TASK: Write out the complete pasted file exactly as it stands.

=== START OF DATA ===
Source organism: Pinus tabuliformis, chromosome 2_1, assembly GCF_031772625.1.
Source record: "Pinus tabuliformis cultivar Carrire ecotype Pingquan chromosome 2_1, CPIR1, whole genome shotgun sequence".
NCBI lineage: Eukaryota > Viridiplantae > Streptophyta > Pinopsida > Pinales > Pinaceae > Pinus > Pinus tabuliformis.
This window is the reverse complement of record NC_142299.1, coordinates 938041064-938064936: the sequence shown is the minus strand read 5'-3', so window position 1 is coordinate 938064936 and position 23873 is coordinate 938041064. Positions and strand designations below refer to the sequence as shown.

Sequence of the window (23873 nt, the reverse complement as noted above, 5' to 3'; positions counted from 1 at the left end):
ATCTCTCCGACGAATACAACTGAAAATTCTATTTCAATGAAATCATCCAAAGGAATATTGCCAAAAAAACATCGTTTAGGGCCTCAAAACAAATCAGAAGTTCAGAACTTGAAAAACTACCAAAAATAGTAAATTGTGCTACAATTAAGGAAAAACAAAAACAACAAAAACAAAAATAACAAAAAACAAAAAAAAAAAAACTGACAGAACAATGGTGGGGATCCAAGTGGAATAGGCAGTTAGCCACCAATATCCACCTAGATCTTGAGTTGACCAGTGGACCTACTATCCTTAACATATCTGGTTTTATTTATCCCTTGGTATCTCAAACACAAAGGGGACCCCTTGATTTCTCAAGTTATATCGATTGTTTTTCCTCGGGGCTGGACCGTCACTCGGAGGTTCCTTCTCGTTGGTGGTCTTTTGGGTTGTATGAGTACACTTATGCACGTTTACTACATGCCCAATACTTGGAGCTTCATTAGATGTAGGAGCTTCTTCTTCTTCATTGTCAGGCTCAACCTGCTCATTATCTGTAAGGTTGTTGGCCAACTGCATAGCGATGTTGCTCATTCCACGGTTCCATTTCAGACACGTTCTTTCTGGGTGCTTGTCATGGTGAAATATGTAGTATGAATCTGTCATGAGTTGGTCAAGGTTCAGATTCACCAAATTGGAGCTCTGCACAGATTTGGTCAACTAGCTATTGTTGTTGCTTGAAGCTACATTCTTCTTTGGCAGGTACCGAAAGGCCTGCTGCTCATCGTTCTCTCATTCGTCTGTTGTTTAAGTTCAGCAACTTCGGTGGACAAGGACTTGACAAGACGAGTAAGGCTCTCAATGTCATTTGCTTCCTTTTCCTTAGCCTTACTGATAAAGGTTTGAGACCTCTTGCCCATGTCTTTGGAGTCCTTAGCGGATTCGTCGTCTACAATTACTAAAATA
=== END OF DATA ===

Source organism: Pinus tabuliformis, chromosome 2_1, assembly GCF_031772625.1.
Source record: "Pinus tabuliformis cultivar Carrire ecotype Pingquan chromosome 2_1, CPIR1, whole genome shotgun sequence".
NCBI lineage: Eukaryota > Viridiplantae > Streptophyta > Pinopsida > Pinales > Pinaceae > Pinus > Pinus tabuliformis.
This window is the reverse complement of record NC_142299.1, coordinates 938041064-938064936: the sequence shown is the minus strand read 5'-3', so window position 1 is coordinate 938064936 and position 23873 is coordinate 938041064. Positions and strand designations below refer to the sequence as shown.

Sequence of the window (23873 nt, the reverse complement as noted above, 5' to 3'; positions counted from 1 at the left end):
ATCTCTCCGACGAATACAACTGAAAATTCTATTTCAATGAAATCATCCAAAGGAATATTGCCAAAAAAACATCGTTTAGGGCCTCAAAACAAATCAGAAGTTCAGAACTTGAAAAACTACCAAAAATAGTAAATTGTGCTACAATTAAGGAAAAACAAAAACAACAAAAACAAAAATAACAAAAAACAAAAAAAAAAAAACTGACAGAACAATGGTGGGGATCCAAGTGGAATAGGCAGTTAGCCACCAATATCCACCTAGATCTTGAGTTGACCAGTGGACCTACTATCCTTAACATATCTGGTTTTATTTATCCCTTGGTATCTCAAACACAAAGGGGACCCCTTGATTTCTCAAGTTATATCGATTGTTTTTCCTCGGGGCTGGACCGTCACTCGGAGGTTCCTTCTCGTTGGTGGTCTTTTGGGTTGTATGAGTACACTTATGCACGTTTACTACATGCCCAATACTTGGAGCTTCATTAGATGTAGGAGCTTCTTCTTCTTCATTGTCAGGCTCAACCTGCTCATTATCTGTAAGGTTGTTGGCCAACTGCATAGCGATGTTGCTCATTCCACGGTTCCATTTCAGACACGTTCTTTCTGGGTGCTTGTCATGGTGAAATATGTAGTATGAATCTGTCATGAGTTGGTCAAGGTTCAGATTCACCAAATTGGAGCTCTGCACAGATTTGGTCAACTAGCTATTGTTGTTGCTTGAAGCTACATTCTTCTTTGGCAGGTACCGAAAGGCCTGCTGCTCATCGTTCTCTCATTCGTCTGTTGTTTAAGTTCAGCAACTTCGGTGGACAAGGACTTGACAAGACGAGTAAGGCTCTCAATGTCATTTGCTTCCTTTTCCTTAGCCTTACTGATAAAGGTTTGAGACCTCTTGCCCATGTCTTTGGAGTCCTTAGCGGATTCGTCGTCTACAATTACTAAAATA